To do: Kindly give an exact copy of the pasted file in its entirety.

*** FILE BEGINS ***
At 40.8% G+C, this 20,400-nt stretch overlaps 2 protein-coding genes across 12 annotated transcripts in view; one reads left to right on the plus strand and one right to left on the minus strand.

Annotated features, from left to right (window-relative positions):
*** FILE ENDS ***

At 40.8% G+C, this 20,400-nt stretch overlaps 2 protein-coding genes across 12 annotated transcripts in view; one reads left to right on the plus strand and one right to left on the minus strand.

Annotated features, from left to right (window-relative positions):